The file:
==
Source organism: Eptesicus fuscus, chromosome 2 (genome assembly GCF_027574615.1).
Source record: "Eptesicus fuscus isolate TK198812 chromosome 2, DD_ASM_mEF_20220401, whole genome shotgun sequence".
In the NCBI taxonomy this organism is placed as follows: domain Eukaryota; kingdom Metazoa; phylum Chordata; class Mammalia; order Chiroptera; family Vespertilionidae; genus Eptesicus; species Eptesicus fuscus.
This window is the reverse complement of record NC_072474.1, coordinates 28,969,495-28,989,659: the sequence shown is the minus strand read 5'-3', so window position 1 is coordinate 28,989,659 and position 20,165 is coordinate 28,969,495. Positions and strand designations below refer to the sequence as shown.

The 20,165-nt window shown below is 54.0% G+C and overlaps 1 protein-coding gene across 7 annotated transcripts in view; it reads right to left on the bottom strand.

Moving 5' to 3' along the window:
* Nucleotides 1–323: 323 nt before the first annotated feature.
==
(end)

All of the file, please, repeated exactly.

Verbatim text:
Source organism: Eptesicus fuscus, chromosome 2 (genome assembly GCF_027574615.1).
Source record: "Eptesicus fuscus isolate TK198812 chromosome 2, DD_ASM_mEF_20220401, whole genome shotgun sequence".
In the NCBI taxonomy this organism is placed as follows: domain Eukaryota; kingdom Metazoa; phylum Chordata; class Mammalia; order Chiroptera; family Vespertilionidae; genus Eptesicus; species Eptesicus fuscus.
This window is the reverse complement of record NC_072474.1, coordinates 28,969,495-28,989,659: the sequence shown is the minus strand read 5'-3', so window position 1 is coordinate 28,989,659 and position 20,165 is coordinate 28,969,495. Positions and strand designations below refer to the sequence as shown.

The 20,165-nt window shown below is 54.0% G+C and overlaps 1 protein-coding gene across 7 annotated transcripts in view; it reads right to left on the bottom strand.

Moving 5' to 3' along the window:
* Nucleotides 1–323: 323 nt before the first annotated feature.